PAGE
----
Jesse’s book review – Journey to Onomichi by Wim Wenders
Jesse is back with another fantastic book review for you all. A delightful and thoughtful piece about a book that I am certainly going to look for. Over to Jesse.
The slow chug of a boat can be heard as it appears in the background coming from behind a temple situated in the shot’s foreground. From left to right goes the boat. Two bottles are situated at the bottom of the shot’s foreground as a procession of school children walk past. From left to right go the children. Distinctively Japanese roofs lead to the shot’s mid ground with the hillside occupying the background while from the mid ground a train passes by. From Left to right goes the train. Cut to the train in reverse, followed by a shot of a temple, and finally a low angle shot of the parents….This is the opening sequencing of Ozu Yasujiro’s masterpiece Tokyo Story beginning in the little coastal town of Onomichi.
If there is one film director whose eclectic taste I most admire it is Wim Wenders. His most famous films are Paris, Texas, Wings of Desire, Tokyo-Ga, and his most recent in Pina. He is a serious photographer and he directed an extended commercial for the Leica M8. With Tokyo-Ga and much later this photo book Journey to Onomichi, I came into Winders on account of his sheer adulation for director Ozu Yasujiro. On record, Winders cites that Ozu inspired everything for him and for me it is very much the same. Much like Tokyo-Ga this photo book is a tribute to Ozu.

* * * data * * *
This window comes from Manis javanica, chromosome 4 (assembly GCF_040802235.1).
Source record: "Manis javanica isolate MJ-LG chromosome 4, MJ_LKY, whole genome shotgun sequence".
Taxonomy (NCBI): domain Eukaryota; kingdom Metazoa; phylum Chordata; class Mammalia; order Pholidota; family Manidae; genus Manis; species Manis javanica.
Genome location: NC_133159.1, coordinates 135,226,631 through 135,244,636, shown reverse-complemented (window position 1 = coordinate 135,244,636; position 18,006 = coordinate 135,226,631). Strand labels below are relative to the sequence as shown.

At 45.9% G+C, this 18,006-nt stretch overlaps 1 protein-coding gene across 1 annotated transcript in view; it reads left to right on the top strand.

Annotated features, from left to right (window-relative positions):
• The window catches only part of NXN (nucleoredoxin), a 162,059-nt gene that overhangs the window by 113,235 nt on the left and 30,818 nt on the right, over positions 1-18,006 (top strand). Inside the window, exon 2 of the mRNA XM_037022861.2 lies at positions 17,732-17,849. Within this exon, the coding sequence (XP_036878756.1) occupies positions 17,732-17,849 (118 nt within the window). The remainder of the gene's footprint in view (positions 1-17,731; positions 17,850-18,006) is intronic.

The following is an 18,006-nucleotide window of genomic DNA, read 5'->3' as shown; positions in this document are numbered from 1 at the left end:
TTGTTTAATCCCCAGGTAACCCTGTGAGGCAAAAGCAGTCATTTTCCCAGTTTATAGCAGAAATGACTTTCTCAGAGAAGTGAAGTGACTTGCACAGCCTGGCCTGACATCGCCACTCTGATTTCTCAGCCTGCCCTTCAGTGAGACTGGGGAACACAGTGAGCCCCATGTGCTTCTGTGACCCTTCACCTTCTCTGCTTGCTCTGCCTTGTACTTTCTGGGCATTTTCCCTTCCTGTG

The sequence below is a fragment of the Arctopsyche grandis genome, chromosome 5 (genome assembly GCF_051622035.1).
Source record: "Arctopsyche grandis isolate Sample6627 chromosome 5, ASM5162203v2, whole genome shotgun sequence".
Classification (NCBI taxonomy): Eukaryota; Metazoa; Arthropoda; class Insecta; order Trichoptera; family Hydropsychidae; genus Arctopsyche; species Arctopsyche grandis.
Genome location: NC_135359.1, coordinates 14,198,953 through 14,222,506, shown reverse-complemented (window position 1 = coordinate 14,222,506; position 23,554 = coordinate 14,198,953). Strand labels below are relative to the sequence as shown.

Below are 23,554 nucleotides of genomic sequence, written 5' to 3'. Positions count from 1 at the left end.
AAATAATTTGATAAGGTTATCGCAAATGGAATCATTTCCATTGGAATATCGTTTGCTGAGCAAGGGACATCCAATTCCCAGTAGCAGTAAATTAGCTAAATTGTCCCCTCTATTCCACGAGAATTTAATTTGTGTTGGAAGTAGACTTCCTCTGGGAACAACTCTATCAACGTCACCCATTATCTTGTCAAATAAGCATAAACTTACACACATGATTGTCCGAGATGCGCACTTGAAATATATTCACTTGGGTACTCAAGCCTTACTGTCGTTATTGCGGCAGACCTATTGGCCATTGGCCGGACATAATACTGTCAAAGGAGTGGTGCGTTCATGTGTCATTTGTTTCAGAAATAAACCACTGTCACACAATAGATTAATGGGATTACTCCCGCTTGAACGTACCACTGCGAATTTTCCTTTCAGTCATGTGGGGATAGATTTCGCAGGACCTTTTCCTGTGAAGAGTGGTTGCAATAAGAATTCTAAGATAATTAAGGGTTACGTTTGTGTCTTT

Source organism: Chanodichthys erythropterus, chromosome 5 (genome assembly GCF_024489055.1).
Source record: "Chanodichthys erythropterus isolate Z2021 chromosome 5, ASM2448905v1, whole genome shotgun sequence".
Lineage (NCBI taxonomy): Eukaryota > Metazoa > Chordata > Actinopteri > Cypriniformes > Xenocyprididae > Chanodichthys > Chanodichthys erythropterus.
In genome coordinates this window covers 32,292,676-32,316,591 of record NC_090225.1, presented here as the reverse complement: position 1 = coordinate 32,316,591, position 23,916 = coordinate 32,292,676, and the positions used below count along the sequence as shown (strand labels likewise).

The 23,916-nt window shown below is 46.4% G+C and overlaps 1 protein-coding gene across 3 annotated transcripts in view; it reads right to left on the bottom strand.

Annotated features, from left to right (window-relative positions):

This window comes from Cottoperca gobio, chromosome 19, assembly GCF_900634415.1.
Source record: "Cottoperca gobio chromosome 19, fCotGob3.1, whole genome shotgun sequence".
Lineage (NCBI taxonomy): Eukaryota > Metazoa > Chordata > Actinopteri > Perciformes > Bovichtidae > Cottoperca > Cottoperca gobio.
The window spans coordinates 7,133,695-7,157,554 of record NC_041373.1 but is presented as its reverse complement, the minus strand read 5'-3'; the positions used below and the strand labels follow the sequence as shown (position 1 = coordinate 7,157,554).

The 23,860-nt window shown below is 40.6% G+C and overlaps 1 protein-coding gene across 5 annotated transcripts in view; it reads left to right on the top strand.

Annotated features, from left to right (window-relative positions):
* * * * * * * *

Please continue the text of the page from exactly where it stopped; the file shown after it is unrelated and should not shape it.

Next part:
Journey to Onomichi consists of 24 color film plates shot in the course of a week in 2005. To begin to understand these photos it is important to understand the Ozu aesthetic. Initially, I was curious as to how he would approach this book. You figure he could have visited actual shot locations of the film and shot them as they are now or he could have utilized the Ozu aesthetic and shoot Onomichi in this matter. He in a way chose the latter prompting me to first discuss the Ozu aesthetic. Dying in 1962 quite abruptly after his successful change to color films, he is buried with a grave stone that simply reads mu. Mu is a Buddhist term for nothingness that really explains Ozu. I always laugh at the story (forgot the source) of a nameless director who comes to Japan and of the many places to go demands a visit to the place where Ozu is buried and upon arrival throws a fit as to why essentially nothing would be engraved on his grave. Briefly, his films after the war where all quite similar making up what is considered the mature Ozu style, all of which were family dramas that dealt with the dissolution of the Japanese family. These films are tough for most because they aren’t plotted like today’s films, instead they tell a story (there is a difference) that if anything are structured by minor events within the films. Most major events i.e. a funeral, a marriage, etc are never shown, instead we are only shown the aftermath. Beautifully composed static transition shots of the locations are heavily used cutting us to scenes of normal conversation or more often than not characters doing normal things, cutting their nails, drinking tea, etc. There is really no melodrama involved and often the film will end with the family falling apart and the characters carrying mundane dialogue accepting the situation ending with static shots that are quite circulatory often ending where they began. This all is essentially mu as nothing really happens. This is all then furthered by his camera work. There is little to no camera movement and every shot is shot with a 50mm lens at a low angle. Compositions are perfectly geometric often utilizing the foreground so much so that in conversation shots objects in the foreground won’t reverse breaking the cinematic 180 degree rule for the sake of pure composition. Shots are held much longer and by most tastes longer than necessary, offering us with more nothingness.